Racing season is in full swing in these parts, which means not only pinning on numbers but coordinating travel, finding motel rooms and swapping cash for gas and food in the parking lot of the race venue.
When we started talking about rebuilding/reorganizing/creating a new team last fall, we thought about who should be on this team. We finally settled upon a pretty easy criteria: Would you like riding in a car with them for a couple of hours? Sharing a motel room?
Or perhaps more importantly: Would you gut yourself in a race to give them a shot a winning? If you look down your team roster and answer “yes” after each name, you’re on a good team.
Over the past weekend, we loaded up the various cars in the team fleet (read: whichever ones had bike racks mounted on top) and headed off to the races. While we were there to make our bikes go fast, a two-day, overnight trip is always good for bonding and morale boosting and all of that kind of stuff.
For example: The guy I pegged as least likely to be able to do anything athletically other than pilot a bike turned out to be the miniature-golf champion of the group. He was also the one who chased his post-race meal (at 3 p.m.) with a pair of Red Bull-and-vodkas.
Additionally, I seriously underestimated my teammates’ love of sweet-potato fries. They’re good and all, but three plates’ worth? Apparently so.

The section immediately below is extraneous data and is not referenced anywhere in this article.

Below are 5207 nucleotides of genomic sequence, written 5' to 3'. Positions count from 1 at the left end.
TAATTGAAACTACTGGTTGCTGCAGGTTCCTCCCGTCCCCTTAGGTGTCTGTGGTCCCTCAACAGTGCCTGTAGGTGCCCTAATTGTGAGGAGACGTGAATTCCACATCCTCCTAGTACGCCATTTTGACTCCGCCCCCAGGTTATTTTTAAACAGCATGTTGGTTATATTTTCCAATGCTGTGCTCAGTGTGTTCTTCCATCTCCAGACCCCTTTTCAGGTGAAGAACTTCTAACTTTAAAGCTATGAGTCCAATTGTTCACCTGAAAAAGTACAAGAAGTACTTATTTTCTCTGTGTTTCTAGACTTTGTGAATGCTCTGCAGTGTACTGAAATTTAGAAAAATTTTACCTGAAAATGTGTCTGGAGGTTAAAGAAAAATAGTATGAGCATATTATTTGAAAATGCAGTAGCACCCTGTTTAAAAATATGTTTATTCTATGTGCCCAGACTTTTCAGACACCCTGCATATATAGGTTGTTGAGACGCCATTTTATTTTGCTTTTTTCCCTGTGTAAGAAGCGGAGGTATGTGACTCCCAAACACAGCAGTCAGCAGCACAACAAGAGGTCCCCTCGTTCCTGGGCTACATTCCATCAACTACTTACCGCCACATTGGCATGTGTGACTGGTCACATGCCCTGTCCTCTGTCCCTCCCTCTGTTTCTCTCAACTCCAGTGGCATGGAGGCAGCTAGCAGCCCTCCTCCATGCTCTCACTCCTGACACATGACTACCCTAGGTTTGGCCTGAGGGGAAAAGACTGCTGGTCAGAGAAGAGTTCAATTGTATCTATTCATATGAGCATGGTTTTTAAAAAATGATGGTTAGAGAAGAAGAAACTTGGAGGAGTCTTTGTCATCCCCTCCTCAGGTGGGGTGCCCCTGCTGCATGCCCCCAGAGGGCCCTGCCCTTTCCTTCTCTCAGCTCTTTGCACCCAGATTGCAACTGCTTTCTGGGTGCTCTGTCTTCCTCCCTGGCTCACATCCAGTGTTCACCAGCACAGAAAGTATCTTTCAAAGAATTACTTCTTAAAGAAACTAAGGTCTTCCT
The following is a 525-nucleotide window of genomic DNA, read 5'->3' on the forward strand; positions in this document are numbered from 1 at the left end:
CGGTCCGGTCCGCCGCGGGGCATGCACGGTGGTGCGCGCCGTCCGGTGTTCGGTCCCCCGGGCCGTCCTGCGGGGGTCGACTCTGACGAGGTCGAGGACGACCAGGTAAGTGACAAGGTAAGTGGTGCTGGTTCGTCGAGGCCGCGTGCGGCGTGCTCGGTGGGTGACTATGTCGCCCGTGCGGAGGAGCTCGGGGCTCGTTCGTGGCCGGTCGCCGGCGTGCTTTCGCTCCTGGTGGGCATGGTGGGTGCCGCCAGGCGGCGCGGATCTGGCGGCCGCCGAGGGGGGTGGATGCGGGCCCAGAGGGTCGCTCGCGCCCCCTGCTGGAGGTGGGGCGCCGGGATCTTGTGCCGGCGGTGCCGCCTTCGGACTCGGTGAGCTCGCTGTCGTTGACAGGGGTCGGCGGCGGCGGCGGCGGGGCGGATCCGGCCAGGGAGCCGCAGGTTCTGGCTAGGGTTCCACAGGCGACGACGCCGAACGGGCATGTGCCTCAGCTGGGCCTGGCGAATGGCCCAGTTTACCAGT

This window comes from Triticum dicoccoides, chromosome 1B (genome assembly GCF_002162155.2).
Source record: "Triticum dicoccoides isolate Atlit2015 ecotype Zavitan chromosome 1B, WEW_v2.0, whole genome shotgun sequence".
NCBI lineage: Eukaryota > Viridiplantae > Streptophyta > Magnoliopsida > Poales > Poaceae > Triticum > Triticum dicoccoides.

Between Red Bull, vodka and sweet-potato fries, we rehashed the day’s races in all-too-precise detail. What went well, what didn’t, what to do next time and what to never, ever do ever again. Ever.
We even managed to resist the temptation to throw something off of our (indoor) balcony into the pool (also indoors). Indeed, it was a successful night. (And it was soooo easily within range. We could have tossed anything in there with ease.)
The next day, we saw our lone masters’-race teammate off and then schlepped his spare wheels to the wheel pit … about 10 minutes late. Whoops. Luckily he didn’t need them. And a few minutes later we were spread out all over the course trying to offer strategy more detailed than, “pedal harder!”
We did it a few more times over the course of the day, and had the favor returned to us when we lined up for the last race – for all the marbles. From the gun, we were on the same page. Lap after lap, we did what we needed to do to deliver the goods at the line.
The result? A podium sweep.
As much as I’d like to say I was up there on the stand, waving and accepting a gift basket of salted meats and soft cheeses, I was not. For I was cross-eyed and gasping for air when the cannons launched at the end.
But I got my work in earlier – chasing attacks, slowing the bunch as our guys rolled away and taking an ill-fated flyer of my own. Remember one of those criteria listed above? The desire to turn yourself inside out for a teammate?
Check. It was horrible, awesome, exhausting and exhilarating, all at once. After the race we did another cash exchange in the parking lot and headed home.
What else was left to cover? Just splitting the pot from a successful day on the bike, that’s all.
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